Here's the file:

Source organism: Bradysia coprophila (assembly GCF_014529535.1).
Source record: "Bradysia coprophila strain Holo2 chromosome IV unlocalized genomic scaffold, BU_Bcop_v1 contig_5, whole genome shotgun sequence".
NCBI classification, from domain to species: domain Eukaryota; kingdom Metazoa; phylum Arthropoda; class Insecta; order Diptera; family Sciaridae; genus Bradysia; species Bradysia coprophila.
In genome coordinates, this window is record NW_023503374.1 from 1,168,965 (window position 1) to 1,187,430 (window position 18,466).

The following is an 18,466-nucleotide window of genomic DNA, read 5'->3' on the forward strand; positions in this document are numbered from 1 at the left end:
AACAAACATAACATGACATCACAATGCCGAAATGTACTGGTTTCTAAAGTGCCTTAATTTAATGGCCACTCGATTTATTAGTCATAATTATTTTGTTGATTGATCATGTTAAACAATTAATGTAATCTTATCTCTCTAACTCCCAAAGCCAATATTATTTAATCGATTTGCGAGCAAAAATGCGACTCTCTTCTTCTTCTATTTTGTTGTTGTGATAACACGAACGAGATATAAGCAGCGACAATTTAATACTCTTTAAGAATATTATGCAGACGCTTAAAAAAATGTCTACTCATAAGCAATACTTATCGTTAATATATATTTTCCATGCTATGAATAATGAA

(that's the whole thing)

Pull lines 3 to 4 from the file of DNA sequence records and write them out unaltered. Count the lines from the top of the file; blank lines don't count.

NCBI classification, from domain to species: domain Eukaryota; kingdom Metazoa; phylum Arthropoda; class Insecta; order Diptera; family Sciaridae; genus Bradysia; species Bradysia coprophila.
In genome coordinates, this window is record NW_023503374.1 from 1,168,965 (window position 1) to 1,187,430 (window position 18,466).